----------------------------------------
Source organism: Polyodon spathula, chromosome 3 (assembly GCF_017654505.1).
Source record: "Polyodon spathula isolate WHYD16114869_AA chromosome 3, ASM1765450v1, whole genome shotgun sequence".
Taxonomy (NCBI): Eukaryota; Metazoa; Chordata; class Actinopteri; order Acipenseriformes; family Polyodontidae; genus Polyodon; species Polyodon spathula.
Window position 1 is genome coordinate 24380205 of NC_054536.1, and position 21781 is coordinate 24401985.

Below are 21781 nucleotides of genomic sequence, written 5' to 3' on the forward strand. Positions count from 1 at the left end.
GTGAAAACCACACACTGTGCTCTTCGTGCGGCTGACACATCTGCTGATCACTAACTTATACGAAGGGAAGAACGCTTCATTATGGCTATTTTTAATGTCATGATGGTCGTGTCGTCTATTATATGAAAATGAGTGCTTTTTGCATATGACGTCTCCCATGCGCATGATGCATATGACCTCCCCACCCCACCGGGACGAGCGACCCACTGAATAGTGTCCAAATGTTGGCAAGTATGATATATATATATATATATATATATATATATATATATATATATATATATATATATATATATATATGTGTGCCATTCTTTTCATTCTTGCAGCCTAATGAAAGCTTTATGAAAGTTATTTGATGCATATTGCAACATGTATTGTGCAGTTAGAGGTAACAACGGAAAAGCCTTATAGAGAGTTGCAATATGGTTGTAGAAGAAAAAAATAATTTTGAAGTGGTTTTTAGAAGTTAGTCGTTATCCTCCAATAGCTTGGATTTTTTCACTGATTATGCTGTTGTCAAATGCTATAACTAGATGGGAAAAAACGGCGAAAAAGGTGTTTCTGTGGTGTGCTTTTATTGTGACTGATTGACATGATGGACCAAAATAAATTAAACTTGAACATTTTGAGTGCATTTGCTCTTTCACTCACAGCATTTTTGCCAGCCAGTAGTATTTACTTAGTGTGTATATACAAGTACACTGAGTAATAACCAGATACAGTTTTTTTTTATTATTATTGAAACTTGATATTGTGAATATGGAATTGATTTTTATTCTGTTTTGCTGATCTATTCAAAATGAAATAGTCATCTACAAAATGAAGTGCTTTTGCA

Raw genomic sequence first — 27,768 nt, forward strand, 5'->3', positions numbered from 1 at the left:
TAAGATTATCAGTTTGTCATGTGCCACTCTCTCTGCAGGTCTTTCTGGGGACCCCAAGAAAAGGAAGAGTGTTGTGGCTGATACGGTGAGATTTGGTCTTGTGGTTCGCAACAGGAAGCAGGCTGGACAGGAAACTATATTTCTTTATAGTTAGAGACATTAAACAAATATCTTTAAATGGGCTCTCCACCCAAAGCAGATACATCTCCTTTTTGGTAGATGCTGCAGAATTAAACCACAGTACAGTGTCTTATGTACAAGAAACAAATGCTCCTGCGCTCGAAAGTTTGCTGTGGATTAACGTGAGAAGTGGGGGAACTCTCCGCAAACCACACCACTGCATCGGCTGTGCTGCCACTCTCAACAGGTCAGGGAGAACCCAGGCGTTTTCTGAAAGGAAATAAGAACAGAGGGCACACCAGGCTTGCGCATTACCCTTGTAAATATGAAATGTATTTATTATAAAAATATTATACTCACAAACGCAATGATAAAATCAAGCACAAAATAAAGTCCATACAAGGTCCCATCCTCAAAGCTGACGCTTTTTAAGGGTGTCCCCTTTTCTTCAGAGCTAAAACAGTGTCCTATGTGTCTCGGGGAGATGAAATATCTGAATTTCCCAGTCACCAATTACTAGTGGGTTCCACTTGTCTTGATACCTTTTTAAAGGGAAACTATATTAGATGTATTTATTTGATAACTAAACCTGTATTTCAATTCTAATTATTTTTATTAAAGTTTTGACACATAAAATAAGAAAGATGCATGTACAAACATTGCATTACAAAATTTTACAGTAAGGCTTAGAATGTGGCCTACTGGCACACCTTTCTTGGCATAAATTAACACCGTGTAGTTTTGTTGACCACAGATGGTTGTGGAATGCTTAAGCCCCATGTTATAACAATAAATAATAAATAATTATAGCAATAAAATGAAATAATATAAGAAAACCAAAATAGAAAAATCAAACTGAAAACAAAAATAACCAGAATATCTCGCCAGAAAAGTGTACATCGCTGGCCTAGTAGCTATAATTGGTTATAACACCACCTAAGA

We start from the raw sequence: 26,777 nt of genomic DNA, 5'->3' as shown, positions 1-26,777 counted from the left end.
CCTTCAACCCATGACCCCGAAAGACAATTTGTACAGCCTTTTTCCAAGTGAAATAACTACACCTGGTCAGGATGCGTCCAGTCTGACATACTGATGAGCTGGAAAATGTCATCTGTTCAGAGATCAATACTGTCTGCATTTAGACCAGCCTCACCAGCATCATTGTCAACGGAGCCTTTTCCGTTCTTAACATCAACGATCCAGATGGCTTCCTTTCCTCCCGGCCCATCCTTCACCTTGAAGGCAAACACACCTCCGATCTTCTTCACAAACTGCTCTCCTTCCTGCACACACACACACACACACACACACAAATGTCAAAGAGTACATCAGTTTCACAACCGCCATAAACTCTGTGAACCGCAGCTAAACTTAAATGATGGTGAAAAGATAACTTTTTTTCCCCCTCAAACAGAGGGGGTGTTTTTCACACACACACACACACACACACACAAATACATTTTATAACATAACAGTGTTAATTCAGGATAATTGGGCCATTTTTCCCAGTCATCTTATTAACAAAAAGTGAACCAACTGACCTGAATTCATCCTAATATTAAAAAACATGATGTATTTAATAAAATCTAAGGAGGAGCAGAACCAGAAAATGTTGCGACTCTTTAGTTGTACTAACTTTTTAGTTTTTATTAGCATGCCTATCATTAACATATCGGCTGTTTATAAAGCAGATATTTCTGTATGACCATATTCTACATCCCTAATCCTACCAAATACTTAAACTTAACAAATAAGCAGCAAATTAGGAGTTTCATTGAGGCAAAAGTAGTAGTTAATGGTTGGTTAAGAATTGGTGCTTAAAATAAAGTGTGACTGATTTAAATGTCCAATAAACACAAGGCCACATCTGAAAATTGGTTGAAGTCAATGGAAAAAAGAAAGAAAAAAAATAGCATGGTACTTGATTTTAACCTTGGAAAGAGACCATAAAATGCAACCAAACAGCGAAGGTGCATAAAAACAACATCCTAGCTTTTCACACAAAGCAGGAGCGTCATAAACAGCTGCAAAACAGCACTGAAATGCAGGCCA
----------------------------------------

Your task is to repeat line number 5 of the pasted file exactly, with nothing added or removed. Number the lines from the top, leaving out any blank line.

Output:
Below are 21781 nucleotides of genomic sequence, written 5' to 3' on the forward strand. Positions count from 1 at the left end.